Crashing back down to earth with a bump and Parliament is back this week, with all eyes set on ensuring we make the smoothest and most p…

Carrot Fluff and the Leopard Print Evening Gown

PUBS have this week been told to stop serving "carrot fluff" to their customers and instead go back to good old-fashioned pub grub like bangers and mash. The hefty dollop of criticism came from "The Good Pub Guide" which decreed drinkers were being put off by baffling and pretentious menus.

"We don't want our dishes adorned with carrot fluff, edible sand or fish foam, leave that to the swanky restaurants", the Guide scolded. This Reporter reassures readers they won't find any carrot fluff in this week's news and style round-up. And yes she is using the food stuff as a metaphor. As always there will be plenty of those though, and a leopard print evening gown.

We kick off with the news two Russian military intelligence officers were behind the novichok poisonings in Salisbury -  with more than a suggestion the order of command came from top brass himself Vladimir Putin. Though he denies it, of course.

The "Perfume Poisoners" as This Re…

Impeachment, Scallop Wars and the School Blazer

Hello and welcome to This Reporter's weekly news and style round-up. And isn't it curious how the fortunes of Britain and America appear to be in perfect accord, as the two greatest disasters in living memory - the election of Trump and the Brexit referendum - have reached an apocalyptic pinnacle this week. The question is, when will we have the time, or opportunity, to buy our new school blazer?

Because politicians are getting ready for a new school term at the exclusive, fee-paying establishment which is Westminster, and this is to be the equivalent of an exam - rather than a 'doss' - year. As a result they have been inflicted with an element of holiday homework, namely the reading up on the No Deal “information papers”, which the Government ummed and ahhed over releasing. For fear the nation would collectively wet itself.
This would have been quite the handy solution, but as to flooding the place, This Reporter has just one question – whether the Dealers or No Deale…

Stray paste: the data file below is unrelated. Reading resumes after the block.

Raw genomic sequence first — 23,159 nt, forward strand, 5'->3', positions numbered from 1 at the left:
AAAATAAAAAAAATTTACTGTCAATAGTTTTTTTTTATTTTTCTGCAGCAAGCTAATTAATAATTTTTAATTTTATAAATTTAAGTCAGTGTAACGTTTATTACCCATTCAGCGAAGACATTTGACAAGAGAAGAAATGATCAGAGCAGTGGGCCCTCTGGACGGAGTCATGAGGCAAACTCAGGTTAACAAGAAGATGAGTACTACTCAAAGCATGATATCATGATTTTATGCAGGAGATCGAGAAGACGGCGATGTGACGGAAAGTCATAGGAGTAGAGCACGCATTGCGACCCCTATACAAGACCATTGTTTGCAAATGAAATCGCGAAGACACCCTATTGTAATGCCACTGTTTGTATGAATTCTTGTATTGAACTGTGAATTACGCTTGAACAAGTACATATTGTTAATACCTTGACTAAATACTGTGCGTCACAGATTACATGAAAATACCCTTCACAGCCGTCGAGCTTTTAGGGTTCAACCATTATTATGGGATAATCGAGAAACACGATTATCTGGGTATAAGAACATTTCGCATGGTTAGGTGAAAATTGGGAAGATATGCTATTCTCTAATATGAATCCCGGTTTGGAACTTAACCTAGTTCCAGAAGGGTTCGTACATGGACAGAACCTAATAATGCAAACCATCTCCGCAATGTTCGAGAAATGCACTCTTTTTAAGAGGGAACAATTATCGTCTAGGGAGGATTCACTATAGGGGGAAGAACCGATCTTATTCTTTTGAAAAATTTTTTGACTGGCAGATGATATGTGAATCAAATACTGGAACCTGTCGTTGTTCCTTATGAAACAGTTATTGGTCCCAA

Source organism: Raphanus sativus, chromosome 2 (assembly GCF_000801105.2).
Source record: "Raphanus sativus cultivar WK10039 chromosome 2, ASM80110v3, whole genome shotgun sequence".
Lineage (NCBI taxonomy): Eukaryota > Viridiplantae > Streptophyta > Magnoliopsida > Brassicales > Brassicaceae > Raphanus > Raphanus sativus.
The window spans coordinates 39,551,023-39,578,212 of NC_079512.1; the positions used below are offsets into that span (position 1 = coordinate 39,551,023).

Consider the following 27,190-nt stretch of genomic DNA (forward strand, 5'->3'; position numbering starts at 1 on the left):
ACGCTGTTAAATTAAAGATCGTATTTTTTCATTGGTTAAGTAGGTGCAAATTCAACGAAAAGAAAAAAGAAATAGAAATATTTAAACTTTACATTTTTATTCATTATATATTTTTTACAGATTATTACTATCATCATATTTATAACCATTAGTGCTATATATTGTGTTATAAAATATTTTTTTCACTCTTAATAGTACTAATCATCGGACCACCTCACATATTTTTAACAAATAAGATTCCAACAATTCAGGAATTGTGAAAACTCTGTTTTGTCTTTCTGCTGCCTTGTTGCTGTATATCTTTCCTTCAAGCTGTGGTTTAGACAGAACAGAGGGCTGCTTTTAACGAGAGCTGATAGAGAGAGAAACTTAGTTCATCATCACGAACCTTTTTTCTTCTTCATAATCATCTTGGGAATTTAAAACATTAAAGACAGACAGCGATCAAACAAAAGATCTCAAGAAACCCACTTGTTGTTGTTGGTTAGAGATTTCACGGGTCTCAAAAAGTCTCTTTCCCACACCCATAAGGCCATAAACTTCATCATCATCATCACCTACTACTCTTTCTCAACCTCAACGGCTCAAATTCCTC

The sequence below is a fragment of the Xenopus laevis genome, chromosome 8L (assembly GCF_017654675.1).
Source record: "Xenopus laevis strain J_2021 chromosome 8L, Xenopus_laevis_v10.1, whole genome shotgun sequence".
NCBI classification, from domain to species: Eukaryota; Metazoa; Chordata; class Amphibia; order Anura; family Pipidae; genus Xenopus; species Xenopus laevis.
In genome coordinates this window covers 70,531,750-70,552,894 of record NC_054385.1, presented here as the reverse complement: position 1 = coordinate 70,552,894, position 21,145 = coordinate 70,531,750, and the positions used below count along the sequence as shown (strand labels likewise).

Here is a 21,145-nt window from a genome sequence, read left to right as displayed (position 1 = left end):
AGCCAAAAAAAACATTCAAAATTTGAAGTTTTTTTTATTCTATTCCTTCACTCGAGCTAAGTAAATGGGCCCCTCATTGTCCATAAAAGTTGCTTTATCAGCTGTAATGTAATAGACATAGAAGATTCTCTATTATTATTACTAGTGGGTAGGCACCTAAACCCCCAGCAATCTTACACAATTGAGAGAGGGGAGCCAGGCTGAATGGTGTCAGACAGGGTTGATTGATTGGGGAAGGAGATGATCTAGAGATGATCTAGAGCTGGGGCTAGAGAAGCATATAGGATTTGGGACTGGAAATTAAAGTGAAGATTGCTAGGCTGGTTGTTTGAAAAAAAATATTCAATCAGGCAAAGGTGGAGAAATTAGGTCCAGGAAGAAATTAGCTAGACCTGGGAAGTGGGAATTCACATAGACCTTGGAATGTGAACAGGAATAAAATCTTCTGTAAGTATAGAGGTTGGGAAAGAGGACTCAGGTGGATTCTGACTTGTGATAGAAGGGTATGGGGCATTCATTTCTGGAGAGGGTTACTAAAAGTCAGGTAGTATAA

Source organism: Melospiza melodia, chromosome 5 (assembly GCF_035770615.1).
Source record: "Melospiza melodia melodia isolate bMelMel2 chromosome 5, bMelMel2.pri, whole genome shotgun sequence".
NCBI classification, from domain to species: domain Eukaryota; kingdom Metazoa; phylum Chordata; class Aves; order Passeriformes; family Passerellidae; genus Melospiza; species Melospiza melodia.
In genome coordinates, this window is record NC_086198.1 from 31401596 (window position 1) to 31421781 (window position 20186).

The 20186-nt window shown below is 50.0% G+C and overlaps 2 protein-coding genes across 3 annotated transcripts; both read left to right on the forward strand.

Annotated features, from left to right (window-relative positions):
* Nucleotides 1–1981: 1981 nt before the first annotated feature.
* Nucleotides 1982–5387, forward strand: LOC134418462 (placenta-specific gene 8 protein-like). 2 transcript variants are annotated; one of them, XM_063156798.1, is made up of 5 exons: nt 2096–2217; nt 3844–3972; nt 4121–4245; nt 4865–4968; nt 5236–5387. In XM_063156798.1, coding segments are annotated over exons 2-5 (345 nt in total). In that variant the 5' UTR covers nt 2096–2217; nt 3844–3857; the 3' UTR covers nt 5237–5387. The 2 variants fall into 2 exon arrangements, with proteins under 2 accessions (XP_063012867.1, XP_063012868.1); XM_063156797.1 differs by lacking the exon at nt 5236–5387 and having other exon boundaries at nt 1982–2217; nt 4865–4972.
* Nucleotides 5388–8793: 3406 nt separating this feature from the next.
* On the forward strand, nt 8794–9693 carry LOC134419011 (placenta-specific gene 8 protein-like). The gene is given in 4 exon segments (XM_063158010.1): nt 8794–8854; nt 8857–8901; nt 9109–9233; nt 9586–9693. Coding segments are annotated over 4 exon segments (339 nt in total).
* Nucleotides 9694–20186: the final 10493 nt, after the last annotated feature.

Brexit Spoiler Alert and the Autumn Brogues

WE'RE going to be getting the political miles in this week so there's no other thing for it. Time to purchase our autumn brogues. Welcome to This Reporter's news and style round-up.

And we begin with the blast from the past which is Gordon Brown. Like Harold from Neighbours, we thought we were shot of him, until he showed up years later with a spot of amnesia. Though Mr Brown's brain cogs appear to be firing on all mathematical cylinders, as he warned us this week we were in danger of "sleepwalking" into another financial crisis - if world leaders did not work together in acting on the lessons of 2008.

The trouble is the former Labour chancellor (and lest we forget - Prime Minister) was unable to say what would trigger it. This Reporter wouldn't like to presume - Gordon's the 'money whizz' - but how about the small matter we have come to call Brexit, as suggested by the Bank of England's Mark Carney this week.

Talking of which, the Governm…

Brexit Titanic, Bond and the Balenciaga Sweater

THE sartorial equivalent of an exploding tin of Alphabetti spaghetti has hit the fashion world this week with the resurgence of the 90s trend for big shouty designer logos emblazoned all over clothes. And This Reporter can see this as no co-incidence of timing, as we witness a political front scant in truth-telling or plain-speaking but instead besmirched by skulduggery, twiddle-twoddle and bare-faced lies. You'll see. Welcome to your news and style round-up.

First up on the news podium is Jeremy Corbyn and listen..."speech, speech, speech, speech". That's the cacophonous call from multiple sides this week for the Labour leader to formally address claims of anti-semitism, both personally, and within his party.

One journalist, Gary Younge, a columnist for The Guardian, has gone so far as to write a speech for him. The gist of it runs that Corbyn must own his past mistakes, but issue the plea he has been more often than not on the right side of history.

Whether Corbyn&…